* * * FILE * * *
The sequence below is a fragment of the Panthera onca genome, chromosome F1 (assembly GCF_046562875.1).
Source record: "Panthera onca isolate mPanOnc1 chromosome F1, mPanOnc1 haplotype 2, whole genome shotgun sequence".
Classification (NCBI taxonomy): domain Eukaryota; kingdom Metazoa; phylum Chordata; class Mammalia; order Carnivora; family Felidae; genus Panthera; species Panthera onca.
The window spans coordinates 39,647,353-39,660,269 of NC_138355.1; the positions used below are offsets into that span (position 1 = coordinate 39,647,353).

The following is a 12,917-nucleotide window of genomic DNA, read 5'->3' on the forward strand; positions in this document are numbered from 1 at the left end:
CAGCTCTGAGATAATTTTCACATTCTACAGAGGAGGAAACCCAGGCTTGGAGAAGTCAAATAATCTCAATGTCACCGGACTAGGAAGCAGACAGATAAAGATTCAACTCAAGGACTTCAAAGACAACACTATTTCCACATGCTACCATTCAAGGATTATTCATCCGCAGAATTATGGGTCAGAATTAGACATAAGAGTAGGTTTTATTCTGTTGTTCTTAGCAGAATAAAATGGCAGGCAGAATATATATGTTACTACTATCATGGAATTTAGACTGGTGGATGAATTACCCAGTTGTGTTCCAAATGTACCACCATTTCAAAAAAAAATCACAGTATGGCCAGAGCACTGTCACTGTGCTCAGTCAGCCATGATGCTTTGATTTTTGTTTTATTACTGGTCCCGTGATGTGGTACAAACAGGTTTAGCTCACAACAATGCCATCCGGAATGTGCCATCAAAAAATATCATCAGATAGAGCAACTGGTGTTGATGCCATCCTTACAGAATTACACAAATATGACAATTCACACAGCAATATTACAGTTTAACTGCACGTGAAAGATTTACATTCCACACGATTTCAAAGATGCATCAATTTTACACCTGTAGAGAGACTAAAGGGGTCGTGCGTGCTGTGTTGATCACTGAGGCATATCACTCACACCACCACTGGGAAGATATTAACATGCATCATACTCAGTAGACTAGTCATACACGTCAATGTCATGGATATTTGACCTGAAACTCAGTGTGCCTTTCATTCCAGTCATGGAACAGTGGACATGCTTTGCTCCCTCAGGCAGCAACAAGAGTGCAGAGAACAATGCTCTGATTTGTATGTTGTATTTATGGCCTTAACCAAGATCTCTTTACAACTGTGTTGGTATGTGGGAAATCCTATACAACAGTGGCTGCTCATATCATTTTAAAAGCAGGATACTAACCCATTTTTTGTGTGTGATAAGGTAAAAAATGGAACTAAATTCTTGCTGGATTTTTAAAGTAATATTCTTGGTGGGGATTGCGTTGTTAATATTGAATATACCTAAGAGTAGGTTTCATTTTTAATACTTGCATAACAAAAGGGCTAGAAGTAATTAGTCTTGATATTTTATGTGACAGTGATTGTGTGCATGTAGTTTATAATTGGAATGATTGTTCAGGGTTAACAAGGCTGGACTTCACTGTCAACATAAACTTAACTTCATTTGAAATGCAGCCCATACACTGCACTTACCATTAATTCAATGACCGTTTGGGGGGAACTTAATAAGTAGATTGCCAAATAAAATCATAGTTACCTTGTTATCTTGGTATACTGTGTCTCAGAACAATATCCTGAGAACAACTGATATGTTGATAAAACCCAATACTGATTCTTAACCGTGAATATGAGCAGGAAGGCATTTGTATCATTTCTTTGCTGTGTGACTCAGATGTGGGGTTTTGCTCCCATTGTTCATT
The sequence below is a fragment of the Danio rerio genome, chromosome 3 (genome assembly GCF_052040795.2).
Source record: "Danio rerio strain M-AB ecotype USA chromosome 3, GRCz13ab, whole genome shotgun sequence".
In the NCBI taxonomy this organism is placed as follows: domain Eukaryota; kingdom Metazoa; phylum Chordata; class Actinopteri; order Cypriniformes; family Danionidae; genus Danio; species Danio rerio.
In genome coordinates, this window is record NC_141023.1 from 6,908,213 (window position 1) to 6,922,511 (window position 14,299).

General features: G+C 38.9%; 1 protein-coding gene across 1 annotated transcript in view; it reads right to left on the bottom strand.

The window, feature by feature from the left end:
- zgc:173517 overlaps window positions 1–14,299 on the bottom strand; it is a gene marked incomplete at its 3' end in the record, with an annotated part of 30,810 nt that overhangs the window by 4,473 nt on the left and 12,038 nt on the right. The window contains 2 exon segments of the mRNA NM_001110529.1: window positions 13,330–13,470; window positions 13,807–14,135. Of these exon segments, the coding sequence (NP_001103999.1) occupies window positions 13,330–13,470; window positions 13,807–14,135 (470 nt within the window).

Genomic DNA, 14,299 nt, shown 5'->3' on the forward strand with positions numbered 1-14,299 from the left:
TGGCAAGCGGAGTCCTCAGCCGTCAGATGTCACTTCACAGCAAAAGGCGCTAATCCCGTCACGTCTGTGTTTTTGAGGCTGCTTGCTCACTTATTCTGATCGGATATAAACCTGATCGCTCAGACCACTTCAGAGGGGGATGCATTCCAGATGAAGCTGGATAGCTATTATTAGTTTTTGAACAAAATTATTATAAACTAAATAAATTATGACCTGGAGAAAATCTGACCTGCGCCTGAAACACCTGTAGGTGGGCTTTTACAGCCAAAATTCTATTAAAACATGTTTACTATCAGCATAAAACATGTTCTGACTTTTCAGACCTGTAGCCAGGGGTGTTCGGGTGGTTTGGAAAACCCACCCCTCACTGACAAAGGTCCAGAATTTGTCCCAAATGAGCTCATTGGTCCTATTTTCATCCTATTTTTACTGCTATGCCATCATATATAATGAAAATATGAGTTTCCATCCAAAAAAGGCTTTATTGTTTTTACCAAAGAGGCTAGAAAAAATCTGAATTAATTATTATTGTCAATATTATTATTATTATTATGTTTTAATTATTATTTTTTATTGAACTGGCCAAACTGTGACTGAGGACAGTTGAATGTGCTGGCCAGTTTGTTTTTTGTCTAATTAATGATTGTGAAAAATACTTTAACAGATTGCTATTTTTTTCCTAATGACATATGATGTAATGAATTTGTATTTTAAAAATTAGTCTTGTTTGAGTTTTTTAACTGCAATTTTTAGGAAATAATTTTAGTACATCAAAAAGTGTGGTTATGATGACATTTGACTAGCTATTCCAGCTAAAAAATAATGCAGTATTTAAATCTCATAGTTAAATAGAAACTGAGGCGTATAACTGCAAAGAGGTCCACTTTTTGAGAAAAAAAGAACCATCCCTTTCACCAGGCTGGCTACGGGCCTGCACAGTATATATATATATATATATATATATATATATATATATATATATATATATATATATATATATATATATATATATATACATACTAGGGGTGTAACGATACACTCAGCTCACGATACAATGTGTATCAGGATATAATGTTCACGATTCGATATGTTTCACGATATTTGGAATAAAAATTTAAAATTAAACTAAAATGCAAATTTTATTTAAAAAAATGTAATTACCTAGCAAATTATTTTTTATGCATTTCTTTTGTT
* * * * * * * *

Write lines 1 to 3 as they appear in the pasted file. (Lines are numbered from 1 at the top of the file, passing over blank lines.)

The sequence below is a fragment of the Panthera onca genome, chromosome F1 (assembly GCF_046562875.1).
Source record: "Panthera onca isolate mPanOnc1 chromosome F1, mPanOnc1 haplotype 2, whole genome shotgun sequence".
Classification (NCBI taxonomy): domain Eukaryota; kingdom Metazoa; phylum Chordata; class Mammalia; order Carnivora; family Felidae; genus Panthera; species Panthera onca.